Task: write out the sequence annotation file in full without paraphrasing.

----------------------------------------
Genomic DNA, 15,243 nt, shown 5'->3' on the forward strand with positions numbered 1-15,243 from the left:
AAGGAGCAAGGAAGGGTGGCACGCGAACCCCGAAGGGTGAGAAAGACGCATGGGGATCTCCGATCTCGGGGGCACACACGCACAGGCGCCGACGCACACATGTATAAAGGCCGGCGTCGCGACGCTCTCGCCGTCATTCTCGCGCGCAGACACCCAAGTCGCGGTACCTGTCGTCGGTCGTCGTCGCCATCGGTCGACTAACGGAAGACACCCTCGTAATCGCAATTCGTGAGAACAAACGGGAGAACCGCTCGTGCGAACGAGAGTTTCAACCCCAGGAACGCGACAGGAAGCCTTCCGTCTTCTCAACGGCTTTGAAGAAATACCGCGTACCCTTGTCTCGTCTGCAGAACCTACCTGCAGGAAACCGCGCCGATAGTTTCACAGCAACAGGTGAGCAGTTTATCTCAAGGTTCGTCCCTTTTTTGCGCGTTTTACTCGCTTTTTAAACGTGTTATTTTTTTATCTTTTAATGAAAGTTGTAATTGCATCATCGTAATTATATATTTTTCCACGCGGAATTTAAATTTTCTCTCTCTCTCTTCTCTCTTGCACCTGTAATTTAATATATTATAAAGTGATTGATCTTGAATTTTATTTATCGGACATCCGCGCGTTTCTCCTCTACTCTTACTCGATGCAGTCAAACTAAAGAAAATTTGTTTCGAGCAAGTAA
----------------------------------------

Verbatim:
Genomic DNA, 15,243 nt, shown 5'->3' on the forward strand with positions numbered 1-15,243 from the left:
AAGGAGCAAGGAAGGGTGGCACGCGAACCCCGAAGGGTGAGAAAGACGCATGGGGATCTCCGATCTCGGGGGCACACACGCACAGGCGCCGACGCACACATGTATAAAGGCCGGCGTCGCGACGCTCTCGCCGTCATTCTCGCGCGCAGACACCCAAGTCGCGGTACCTGTCGTCGGTCGTCGTCGCCATCGGTCGACTAACGGAAGACACCCTCGTAATCGCAATTCGTGAGAACAAACGGGAGAACCGCTCGTGCGAACGAGAGTTTCAACCCCAGGAACGCGACAGGAAGCCTTCCGTCTTCTCAACGGCTTTGAAGAAATACCGCGTACCCTTGTCTCGTCTGCAGAACCTACCTGCAGGAAACCGCGCCGATAGTTTCACAGCAACAGGTGAGCAGTTTATCTCAAGGTTCGTCCCTTTTTTGCGCGTTTTACTCGCTTTTTAAACGTGTTATTTTTTTATCTTTTAATGAAAGTTGTAATTGCATCATCGTAATTATATATTTTTCCACGCGGAATTTAAATTTTCTCTCTCTCTCTTCTCTCTTGCACCTGTAATTTAATATATTATAAAGTGATTGATCTTGAATTTTATTTATCGGACATCCGCGCGTTTCTCCTCTACTCTTACTCGATGCAGTCAAACTAAAGAAAATTTGTTTCGAGCAAGTAA